Path-breaking immuno-oncology spinout Macomics is developing novel therapeutics to modulate the activity of macrophages, increasing the body’s immune defence against tumours in cancer sufferers.
Cancer cells are known to be able to evade destruction by the immune system, and tumour associated macrophages (TAMs) are a key component of this immuno-suppressive and pro-tumoral ecosystem. The ability to modulate TAMs would alter the tumour microenvironment and thus enhance the body’s ability to fight cancer.
Professor Jeffrey Pollard, Director of the MRC Centre for Reproductive Health at the University of Edinburgh, is a pioneer of the study of TAMs and his research team was the first to demonstrate that they promote tumour progression and malignancy. The ground-breaking research he was conducting attracted future Macomics co-founder Dr Luca Cassetta, who was a Marie Curie Postdoctoral Fellow at the time, and in 2013 the team transplanted Professor Pollard’s laboratory from New York to The Queen’s Medical Research Institute at the University of Edinburgh. The move proved pivotal, as access to the University’s state-of-the-art research facilities enabled the team to successfully profile human TAMs and identify several targets for the first time.
The company formation journey
It was at this crucial stage in Professor Pollard and Dr Cassetta’s research that they started considering the prospect of commercialisation, and they began discussions with Edinburgh Innovations. Neither founder had experience of forming a company and Dr Cassetta admits that while the idea had been in their minds, “the reality of creating a company was quite different, involving shares, negotiations, lawyers, plans, due diligence and a very rigorous process to evaluate the business plan. These are all aspects of company formation which need to be considered and understood. They take time, patience and a degree of flexibility.”
The Edinburgh Innovations team were on hand to provide tailored expertise at every stage, assisting the founders with licensing technology, consultancy contracts, patent submissions, event promotion, as well as overall project management of the company formation process. This support empowered the academic founders to persist with forming Macomics, and the rigorous process ensured that the company was built on solid foundations and would serve the aims of all involved long term. Edinburgh Innovations continues to support Macomics as an engaged shareholder, with the position managed by EI’s Investment Team. For more information about how the University manages its shareholdings in early-stage companies, read about the Edinburgh Technology Fund.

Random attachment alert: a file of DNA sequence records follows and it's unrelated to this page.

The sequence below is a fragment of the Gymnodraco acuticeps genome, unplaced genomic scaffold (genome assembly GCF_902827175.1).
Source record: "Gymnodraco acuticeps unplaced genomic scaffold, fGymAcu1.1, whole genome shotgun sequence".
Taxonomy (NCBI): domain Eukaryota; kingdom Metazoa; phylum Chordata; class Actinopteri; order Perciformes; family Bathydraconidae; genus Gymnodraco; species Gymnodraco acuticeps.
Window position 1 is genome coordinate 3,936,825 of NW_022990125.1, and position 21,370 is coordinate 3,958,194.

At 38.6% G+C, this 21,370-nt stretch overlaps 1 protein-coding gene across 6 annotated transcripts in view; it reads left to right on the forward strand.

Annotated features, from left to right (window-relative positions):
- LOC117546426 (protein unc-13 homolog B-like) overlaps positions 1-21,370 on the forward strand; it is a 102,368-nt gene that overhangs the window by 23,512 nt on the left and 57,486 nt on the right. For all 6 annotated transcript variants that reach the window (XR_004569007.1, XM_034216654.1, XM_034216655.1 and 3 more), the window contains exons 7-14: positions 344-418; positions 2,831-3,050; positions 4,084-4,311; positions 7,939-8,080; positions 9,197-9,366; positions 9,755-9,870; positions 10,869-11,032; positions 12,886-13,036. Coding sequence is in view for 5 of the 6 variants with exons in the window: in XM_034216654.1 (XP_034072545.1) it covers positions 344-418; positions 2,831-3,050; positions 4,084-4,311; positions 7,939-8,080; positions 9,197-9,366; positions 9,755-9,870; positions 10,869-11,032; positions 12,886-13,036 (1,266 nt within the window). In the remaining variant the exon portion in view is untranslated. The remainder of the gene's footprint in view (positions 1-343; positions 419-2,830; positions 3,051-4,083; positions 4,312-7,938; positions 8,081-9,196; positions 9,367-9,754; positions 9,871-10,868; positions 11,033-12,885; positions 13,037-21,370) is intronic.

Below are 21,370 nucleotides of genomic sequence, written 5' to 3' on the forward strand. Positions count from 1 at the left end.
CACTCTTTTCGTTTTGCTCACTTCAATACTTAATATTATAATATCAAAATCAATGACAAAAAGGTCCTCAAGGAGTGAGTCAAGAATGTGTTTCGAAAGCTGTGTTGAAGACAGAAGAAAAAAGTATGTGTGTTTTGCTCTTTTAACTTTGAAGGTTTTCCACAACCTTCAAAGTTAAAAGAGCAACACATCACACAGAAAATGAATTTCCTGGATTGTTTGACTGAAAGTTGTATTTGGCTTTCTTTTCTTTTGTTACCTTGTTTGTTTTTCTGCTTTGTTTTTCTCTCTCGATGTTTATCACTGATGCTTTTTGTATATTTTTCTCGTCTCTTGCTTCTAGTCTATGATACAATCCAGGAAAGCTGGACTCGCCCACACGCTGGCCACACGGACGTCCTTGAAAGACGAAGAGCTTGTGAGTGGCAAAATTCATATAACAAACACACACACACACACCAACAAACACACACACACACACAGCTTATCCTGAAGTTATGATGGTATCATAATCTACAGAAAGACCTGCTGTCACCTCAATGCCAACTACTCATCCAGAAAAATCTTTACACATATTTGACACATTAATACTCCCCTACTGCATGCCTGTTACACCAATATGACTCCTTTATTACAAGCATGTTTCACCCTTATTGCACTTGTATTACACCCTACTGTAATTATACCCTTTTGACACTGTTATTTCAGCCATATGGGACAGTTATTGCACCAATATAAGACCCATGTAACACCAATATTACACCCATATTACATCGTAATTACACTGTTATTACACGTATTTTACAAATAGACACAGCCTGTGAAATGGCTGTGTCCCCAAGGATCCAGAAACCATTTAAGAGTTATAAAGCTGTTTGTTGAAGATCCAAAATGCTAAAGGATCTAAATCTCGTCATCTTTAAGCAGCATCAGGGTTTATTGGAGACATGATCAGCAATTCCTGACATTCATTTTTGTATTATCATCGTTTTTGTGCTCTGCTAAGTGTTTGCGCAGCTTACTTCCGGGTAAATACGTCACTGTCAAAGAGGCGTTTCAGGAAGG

Investing in our future
Macomics harnesses world-leading expertise in macrophage biology, which in combination with the company’s proprietary technology will provide insights into TAMs and the tumour microenvironment, and lead to therapeutic discoveries that will increase the body’s immune defence against tumours across various cancers.
In service of this aim the company has secured an investment £3.2 million in a seed round led by Epidarex Capital, a transatlantic life science VC that invests in early-stage, high-growth companies in under-ventured markets, along with the Scottish Investment Bank, the investment arm of Scottish Enterprise.
The macrophage-based approach that Macomics is pioneering has significant potential in the treatment of cancer, as recent deals in the tumour-associated macrophage area indicate. We look forward to working with the team to support Macomics’ growth and to help it realise the potential of its world-class science.
–Dr Elizabeth Roper, Partner at Epidarex Capital & Investor Director at Macomics.
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